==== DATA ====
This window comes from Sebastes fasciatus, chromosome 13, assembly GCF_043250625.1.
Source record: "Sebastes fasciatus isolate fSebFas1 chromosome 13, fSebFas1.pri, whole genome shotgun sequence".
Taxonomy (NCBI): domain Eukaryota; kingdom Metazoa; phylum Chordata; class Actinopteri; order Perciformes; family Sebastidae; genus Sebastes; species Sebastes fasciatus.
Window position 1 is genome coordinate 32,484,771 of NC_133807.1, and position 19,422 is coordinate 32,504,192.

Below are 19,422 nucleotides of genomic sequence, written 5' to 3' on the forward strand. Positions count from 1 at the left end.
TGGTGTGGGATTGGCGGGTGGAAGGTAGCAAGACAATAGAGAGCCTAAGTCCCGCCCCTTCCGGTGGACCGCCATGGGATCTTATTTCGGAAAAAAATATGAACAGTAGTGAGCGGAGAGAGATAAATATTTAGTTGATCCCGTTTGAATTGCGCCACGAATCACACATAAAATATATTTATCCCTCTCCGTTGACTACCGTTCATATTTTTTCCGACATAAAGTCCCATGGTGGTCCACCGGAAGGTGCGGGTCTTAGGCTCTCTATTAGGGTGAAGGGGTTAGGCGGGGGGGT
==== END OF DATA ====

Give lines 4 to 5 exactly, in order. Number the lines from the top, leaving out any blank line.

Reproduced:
Window position 1 is genome coordinate 32,484,771 of NC_133807.1, and position 19,422 is coordinate 32,504,192.

Below are 19,422 nucleotides of genomic sequence, written 5' to 3' on the forward strand. Positions count from 1 at the left end.